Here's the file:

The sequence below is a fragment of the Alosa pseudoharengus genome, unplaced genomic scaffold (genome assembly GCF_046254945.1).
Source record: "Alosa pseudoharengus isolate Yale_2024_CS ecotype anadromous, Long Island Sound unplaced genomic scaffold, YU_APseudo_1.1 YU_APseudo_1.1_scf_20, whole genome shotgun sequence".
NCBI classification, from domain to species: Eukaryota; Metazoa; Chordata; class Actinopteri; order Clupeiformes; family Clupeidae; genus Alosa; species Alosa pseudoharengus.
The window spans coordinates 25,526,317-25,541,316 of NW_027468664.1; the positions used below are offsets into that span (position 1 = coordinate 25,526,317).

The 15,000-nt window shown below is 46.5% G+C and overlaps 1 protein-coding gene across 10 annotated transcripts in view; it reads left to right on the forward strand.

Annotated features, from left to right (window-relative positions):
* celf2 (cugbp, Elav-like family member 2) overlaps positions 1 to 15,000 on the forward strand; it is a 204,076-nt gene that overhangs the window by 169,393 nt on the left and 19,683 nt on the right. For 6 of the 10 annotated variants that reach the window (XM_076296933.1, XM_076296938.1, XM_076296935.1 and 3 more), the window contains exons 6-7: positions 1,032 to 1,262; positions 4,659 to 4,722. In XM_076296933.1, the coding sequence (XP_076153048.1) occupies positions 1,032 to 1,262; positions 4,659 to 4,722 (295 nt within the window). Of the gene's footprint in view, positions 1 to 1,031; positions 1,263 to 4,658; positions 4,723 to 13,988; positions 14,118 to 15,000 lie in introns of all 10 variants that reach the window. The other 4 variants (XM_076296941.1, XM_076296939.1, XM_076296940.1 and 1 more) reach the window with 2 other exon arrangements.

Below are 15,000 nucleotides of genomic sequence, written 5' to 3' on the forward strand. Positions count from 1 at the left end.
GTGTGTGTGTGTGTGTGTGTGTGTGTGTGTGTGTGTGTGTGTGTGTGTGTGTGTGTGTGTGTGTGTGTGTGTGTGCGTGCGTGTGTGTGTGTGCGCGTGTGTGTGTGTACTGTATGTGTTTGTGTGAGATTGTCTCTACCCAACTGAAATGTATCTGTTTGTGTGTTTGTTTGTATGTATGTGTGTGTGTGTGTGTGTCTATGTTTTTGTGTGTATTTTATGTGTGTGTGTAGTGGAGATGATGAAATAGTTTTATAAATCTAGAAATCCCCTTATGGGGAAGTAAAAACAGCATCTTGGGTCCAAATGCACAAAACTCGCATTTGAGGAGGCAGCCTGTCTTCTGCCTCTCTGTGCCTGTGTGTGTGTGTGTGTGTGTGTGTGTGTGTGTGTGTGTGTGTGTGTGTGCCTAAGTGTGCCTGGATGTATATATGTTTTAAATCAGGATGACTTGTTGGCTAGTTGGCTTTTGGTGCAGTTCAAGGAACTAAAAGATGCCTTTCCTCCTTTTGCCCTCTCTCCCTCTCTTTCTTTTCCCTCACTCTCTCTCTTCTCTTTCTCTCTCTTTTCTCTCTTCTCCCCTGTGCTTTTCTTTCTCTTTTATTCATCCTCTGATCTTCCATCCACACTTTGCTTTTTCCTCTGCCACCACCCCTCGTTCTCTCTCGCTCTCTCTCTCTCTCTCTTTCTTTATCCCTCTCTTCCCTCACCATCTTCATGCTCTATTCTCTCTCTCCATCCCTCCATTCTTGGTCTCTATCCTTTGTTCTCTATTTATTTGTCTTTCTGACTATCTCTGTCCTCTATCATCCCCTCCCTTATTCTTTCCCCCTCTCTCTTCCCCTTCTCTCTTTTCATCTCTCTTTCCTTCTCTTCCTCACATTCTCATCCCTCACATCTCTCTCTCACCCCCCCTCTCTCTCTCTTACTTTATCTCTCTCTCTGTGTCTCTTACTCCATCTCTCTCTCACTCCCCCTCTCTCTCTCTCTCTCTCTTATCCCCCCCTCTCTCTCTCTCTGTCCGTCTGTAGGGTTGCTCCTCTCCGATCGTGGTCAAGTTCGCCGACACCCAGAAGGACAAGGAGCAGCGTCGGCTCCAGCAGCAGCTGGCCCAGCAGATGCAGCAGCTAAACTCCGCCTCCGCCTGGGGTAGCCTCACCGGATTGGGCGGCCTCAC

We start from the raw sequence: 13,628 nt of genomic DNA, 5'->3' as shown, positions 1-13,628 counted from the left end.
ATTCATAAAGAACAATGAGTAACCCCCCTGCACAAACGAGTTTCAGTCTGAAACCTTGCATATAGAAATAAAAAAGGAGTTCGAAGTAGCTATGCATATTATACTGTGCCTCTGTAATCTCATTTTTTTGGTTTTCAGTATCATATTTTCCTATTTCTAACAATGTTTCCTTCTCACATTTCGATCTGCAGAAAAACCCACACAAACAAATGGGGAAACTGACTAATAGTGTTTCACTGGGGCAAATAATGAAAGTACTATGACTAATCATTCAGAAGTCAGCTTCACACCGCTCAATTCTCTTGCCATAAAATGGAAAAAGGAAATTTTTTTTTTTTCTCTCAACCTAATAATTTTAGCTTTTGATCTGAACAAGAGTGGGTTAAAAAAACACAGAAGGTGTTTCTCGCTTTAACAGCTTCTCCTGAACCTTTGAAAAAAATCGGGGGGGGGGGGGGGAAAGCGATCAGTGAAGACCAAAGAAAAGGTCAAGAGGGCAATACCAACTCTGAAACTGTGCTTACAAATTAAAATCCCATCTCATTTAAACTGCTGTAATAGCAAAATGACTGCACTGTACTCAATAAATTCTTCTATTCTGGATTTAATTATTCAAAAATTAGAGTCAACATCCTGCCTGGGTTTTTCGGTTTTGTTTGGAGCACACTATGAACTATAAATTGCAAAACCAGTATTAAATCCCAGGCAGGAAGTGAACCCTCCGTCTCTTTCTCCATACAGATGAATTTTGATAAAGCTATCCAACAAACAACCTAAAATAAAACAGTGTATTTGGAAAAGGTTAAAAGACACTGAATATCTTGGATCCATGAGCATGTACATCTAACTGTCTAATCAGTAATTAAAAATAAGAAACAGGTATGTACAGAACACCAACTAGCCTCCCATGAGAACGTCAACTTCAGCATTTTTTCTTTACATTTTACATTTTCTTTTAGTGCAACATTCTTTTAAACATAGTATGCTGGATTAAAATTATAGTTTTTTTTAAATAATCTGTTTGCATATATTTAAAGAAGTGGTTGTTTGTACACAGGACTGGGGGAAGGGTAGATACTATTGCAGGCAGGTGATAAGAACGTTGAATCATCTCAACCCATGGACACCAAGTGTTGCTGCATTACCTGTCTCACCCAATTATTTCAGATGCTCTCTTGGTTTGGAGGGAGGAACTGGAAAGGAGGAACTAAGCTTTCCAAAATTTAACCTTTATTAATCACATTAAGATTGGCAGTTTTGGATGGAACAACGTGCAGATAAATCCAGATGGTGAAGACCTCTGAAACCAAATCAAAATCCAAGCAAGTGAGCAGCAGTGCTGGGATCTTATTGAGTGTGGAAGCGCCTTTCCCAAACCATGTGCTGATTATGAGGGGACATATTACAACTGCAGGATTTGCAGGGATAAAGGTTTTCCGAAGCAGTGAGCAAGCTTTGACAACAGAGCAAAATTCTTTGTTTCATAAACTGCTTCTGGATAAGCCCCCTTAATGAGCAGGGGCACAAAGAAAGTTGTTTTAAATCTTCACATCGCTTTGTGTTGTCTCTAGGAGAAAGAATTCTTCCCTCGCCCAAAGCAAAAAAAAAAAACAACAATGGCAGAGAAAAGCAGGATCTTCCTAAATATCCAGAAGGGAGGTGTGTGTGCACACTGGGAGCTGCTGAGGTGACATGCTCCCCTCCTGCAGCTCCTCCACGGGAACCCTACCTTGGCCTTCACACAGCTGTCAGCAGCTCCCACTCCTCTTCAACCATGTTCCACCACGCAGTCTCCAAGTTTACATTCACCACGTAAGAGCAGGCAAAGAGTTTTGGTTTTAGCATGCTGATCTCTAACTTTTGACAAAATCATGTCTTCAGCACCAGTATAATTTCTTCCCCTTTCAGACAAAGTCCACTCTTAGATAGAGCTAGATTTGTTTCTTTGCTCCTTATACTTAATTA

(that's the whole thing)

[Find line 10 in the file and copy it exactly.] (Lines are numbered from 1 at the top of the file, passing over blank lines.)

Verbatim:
We start from the raw sequence: 13,628 nt of genomic DNA, 5'->3' as shown, positions 1-13,628 counted from the left end.